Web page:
Premier Brian Pallister can’t catch a break. No matter what he does, or what decisions he makes about the COVID-19 pandemic, he’s always wrong. At least that was the premier’s assessment Wednesday during another one of his why-doesn’t-anyone-like-me news conferences.
"I haven’t read a report for a long time about anybody saying 'great job Brian, that was a nice decision you made,'" said Pallister, complaining as he often does about "unfair" media coverage.
No matter what he decides when it comes to reopening the economy, he said, the media always finds fault. The reopening is either too fast or too slow. They never report that he got it right, he said.
"I haven’t read a report for a long time about anybody saying 'great job Brian, that was a nice decision you made.'" — Premier Brian Pallister
"Pretty much everybody disagrees with me on these things," Pallister lamented.
It bothers him a lot. Pallister claimed during the news conference he has "thick skin," that he can withstand the criticism that goes with the job of being premier. He doesn’t. He takes criticism — any criticism, no matter how constructive — like he's been turned down for a date at the prom.
That’s problematic when holding high office. When a politician needs that much external validation, that much reassurance from the people around him, it can blur judgment. It usually means they’re in politics for the wrong reasons. Elected office isn’t the place to be to heal deep-seated self-esteem problems. It’s not a support club.
What Pallister has never been able to understand throughout his political career is that elected office isn’t about the individual, it’s about the greater good. You're there to serve the public. If you get into politics because you want to be comforted and loved, you’re in the wrong business. It’s not for the faint-hearted.
Decisions made by premiers are, and should be, subject to the highest level of scrutiny. They make decisions on behalf of society, in some cases life-altering ones. They are given a tremendous amount of power. Along with that power comes the responsibility to justify policy choices. The public has a right to critique those decisions. Pallister sees that as a personal attack.
In politics, criticism goes with the territory. When premiers get it wrong, they are held accountable for their decisions. If they can’t handle that, politics isn’t for them. When they get it right, as Pallister has sometimes, they get the credit they deserve. They should accept it humbly and move on. (Just for the record, Pallister is wrong: he has received plenty of credit; it’s been handed out in this column many times).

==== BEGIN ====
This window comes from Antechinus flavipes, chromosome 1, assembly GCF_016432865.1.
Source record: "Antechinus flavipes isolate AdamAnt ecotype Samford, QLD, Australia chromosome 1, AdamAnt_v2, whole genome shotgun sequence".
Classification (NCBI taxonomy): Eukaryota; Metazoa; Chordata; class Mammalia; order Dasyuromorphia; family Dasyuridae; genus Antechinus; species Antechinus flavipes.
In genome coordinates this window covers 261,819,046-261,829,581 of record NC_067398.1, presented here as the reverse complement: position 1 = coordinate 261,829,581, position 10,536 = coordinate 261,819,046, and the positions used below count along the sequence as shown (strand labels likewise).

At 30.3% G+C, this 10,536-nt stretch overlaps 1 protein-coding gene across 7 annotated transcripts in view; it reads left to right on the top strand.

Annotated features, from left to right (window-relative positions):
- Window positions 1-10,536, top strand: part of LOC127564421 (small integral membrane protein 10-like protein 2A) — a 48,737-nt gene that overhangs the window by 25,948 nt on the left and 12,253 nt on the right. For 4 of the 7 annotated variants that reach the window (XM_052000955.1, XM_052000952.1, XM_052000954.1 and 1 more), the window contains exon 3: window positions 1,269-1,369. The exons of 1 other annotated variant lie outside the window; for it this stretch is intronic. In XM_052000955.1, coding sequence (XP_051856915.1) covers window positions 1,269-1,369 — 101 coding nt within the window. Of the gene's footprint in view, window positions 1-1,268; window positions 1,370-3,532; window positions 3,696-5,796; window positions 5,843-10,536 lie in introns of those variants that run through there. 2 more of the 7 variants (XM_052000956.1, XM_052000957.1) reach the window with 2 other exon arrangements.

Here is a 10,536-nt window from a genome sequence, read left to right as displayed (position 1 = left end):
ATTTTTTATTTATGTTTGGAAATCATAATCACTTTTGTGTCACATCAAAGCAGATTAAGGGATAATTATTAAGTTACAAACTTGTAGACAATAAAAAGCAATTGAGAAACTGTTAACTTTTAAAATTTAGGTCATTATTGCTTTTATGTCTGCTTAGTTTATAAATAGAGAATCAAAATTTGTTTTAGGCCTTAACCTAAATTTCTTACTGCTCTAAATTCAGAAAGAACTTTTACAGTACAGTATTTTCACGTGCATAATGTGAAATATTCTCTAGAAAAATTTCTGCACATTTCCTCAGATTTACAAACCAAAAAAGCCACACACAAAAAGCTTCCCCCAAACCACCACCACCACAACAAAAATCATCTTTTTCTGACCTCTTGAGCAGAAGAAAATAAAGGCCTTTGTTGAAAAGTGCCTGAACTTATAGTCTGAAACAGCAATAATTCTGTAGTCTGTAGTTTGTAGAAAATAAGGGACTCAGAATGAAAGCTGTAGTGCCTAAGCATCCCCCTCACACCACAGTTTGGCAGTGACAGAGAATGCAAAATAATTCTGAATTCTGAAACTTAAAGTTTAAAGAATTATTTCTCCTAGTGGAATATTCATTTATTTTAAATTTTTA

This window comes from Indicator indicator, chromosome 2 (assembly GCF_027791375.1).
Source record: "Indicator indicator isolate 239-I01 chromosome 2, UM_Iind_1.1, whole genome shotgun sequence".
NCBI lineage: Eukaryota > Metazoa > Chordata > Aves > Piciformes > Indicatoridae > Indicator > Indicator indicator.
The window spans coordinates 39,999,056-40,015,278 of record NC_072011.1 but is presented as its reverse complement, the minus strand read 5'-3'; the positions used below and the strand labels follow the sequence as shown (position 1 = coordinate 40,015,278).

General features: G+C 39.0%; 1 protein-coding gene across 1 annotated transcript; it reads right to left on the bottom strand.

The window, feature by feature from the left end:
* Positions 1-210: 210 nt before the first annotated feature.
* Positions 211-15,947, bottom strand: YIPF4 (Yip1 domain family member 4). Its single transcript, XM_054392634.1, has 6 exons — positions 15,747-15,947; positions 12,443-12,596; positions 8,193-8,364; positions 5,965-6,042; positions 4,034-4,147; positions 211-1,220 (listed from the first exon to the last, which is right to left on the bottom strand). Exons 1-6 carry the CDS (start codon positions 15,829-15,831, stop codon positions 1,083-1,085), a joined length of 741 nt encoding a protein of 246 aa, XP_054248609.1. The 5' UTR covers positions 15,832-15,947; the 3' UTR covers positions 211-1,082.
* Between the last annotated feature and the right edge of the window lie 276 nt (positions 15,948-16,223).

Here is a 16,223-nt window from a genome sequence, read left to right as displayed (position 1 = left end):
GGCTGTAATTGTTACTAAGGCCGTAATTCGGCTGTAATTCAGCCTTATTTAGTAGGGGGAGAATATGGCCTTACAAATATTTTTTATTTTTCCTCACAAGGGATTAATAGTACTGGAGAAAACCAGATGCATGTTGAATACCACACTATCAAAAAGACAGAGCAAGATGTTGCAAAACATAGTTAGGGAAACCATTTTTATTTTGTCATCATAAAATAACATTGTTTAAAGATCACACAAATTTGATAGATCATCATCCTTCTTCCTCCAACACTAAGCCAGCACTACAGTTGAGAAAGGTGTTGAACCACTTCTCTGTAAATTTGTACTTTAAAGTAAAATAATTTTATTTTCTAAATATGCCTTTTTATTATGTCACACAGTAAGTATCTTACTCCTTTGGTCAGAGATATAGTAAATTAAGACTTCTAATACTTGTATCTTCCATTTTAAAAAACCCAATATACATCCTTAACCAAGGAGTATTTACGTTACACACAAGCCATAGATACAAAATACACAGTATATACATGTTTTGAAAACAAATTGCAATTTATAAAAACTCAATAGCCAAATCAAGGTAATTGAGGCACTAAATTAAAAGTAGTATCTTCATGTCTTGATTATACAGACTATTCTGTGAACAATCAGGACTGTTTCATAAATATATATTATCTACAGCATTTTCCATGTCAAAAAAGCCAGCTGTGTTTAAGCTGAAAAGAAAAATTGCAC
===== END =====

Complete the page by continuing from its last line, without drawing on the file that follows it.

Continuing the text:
What Pallister has never been able to understand throughout his political career is that elected office isn’t about the individual, it’s about the greater good. You're there to serve the public.
People who do well in politics understand they’re not always going to get it right; they know they have to take the good with the bad. They learn from their mistakes, admit when they are wrong, consider diverse opinions and take advice from others. Not being the smartest person in the room, or not having all the answers, doesn’t bother them. They excel because they draw from the wisdom and experience around them. They check their egos and personal feelings at the door and they make informed, dispassionate decisions for the good of society. They don’t whine publicly about their hurt feelings and turn news conferences into therapy sessions. That’s not the kind of statesmanship the public is looking for — especially during a crisis.
Pallister’s approval rating has hit rock bottom because he makes himself unlikeable. He’s almost always on the attack, frequently blaming others for his own mistakes and seems to be in a perpetual state of war. It’s unappealing. People want enlightenment and adulthood from their leaders, not adolescence.
The premier probably only has a few months left in his political career before he sets off into the Costa Rican sunset. If he wants to elevate his approval rating before he leaves (and not destroy his party’s chances at winning the next election) he should try to think less about himself and concentrate more on making good decisions for Manitobans. That means realizing the world doesn’t revolve around him.
Tom has been covering Manitoba politics since the early 1990s and joined the Winnipeg Free Press news team in 2019.